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Graham Croker

Sydney University Sports Scholarship holder Matt Jaukovic broke the men’s 50m butterfly world record on Saturday night when he sizzled through the Sydney Olympic Park Aquatic Centre pool in 22.50 seconds.
Jaukovic, 22, beat compatriots Garth Kates (23.49s) and Chris Wright (23.67s) in the final of the third leg of the FINA World Cup to take 0.10s off the world mark previously held by Brazil’s Kaio Almeida at 22.60 since 2005.
Jaukovic, an economics-law student, is coached at Sydney University by Steve Alderman.
“It was my fifth attempt at the world record,” Jaukovic said. “It’s been a goal of mine for some time and I really can’t believe I’m a world record holder.
“This is my first international meet as an Aussie and I think I’ve done alright. I know I will be the one that everyone wants to beat but I think I can go faster.
“I was long (touching) on both walls. I thought I could swim 22.50 tonight, that’s what I was hoping for and I finally achieved it.”
Jaukovic, who was born in Montenegro in 1985 and swam for his native country as a junior before coming to study in Sydney, said his ultimate goal is to represent Australia at the Olympic Games.
“There is a lot coming up over the next few years with World Championships and Commonwealth Games, but my main goal is to stay focused for the up-coming World Cups,” he said.
The young Sydney University student was a finalist in the100m butterfly at the 2008 Olympic trials but emerged as a real prospect at last month’s Telstra Australian Short Course Championships in Melbourne when he smashed the Australian All-comers record in the 50m butterfly – just missing the world mark. He also won the 100m butterfly at that meet.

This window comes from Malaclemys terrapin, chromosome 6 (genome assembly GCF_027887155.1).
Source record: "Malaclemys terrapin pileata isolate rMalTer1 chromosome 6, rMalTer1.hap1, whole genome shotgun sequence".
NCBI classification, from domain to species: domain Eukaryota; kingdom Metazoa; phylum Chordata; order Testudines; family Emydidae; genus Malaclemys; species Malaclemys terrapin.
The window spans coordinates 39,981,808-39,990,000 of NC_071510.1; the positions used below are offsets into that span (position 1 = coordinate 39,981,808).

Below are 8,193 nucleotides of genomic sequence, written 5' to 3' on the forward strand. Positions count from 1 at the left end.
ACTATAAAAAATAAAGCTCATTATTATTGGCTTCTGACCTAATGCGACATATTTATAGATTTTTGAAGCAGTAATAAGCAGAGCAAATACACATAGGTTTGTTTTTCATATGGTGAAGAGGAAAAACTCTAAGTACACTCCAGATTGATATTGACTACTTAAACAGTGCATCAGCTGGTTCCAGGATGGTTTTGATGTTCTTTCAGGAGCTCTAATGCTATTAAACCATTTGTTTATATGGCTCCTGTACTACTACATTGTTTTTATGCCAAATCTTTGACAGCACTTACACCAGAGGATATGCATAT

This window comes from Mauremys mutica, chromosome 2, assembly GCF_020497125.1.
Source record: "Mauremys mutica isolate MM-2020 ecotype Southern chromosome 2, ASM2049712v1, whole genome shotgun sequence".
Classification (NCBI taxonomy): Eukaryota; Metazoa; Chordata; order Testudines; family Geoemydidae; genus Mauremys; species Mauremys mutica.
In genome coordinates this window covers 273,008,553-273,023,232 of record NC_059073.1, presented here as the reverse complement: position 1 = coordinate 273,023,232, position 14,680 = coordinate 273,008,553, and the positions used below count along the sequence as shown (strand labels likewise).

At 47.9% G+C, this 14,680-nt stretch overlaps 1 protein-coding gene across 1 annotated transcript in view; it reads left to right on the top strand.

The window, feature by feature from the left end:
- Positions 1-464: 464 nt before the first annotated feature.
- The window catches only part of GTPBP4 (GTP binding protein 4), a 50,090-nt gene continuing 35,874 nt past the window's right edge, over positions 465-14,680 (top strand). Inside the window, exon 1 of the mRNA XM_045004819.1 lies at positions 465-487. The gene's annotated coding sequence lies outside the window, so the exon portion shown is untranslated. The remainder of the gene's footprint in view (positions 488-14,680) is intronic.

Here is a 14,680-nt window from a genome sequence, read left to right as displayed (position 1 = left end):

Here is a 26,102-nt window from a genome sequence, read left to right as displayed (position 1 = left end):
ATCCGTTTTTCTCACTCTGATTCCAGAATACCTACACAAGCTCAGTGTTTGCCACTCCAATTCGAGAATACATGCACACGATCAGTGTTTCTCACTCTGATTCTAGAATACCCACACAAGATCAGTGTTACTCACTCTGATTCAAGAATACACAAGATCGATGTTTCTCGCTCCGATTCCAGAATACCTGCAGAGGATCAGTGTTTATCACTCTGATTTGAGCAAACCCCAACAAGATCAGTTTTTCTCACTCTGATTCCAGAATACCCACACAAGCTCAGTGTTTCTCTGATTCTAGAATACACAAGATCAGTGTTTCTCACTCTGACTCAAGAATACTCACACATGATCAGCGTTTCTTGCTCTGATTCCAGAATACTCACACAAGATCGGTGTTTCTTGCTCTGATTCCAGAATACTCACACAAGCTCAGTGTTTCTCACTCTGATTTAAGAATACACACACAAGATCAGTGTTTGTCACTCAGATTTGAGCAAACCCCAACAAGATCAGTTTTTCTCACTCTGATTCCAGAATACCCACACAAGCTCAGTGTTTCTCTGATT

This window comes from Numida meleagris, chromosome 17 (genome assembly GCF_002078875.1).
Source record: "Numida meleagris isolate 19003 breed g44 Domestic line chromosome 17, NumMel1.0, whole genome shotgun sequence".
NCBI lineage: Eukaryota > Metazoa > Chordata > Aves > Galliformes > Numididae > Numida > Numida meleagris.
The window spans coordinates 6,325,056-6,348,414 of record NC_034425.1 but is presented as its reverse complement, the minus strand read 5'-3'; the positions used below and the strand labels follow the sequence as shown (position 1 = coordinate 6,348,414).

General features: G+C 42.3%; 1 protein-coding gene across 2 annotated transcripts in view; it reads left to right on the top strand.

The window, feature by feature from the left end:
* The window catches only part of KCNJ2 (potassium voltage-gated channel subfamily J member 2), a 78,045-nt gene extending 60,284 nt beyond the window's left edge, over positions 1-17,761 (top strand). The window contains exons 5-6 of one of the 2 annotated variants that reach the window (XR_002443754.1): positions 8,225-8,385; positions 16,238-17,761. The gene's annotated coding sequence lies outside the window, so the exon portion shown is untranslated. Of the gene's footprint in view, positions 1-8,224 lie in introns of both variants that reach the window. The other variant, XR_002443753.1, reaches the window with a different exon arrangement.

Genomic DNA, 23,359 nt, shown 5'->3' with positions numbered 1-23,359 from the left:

As well as earning a $US1500 cheque for last night’s swim, Jaukovic also earned a FINA World Record Bonus cheque of $US10,000.
And the swim earned him 1039 points, which puts him into the lead in the race for the men’s pointscore in Sydney.
Those points will be handy for the ultimate World Cup winner’s prize of $US100,000. Jaukovic is now equal leader with fellow Australian Christian Sprenger on 45 points going into the final four legs of the World Cup Series starting with Singapore next weekend, before moving onto Europe.
“It’s going to be different now,” Jaukovic said. “That’s because before I was an underdog and now people are going to be after me. That is a different perspective but I think I can handle it.”
Jaukovic moved to Australia three-and-a-half years ago to study at Sydney University and improve his swimming.
His parents still live in Montenegro but are hoping to catch up with him at the Moscow round of the World Cup.

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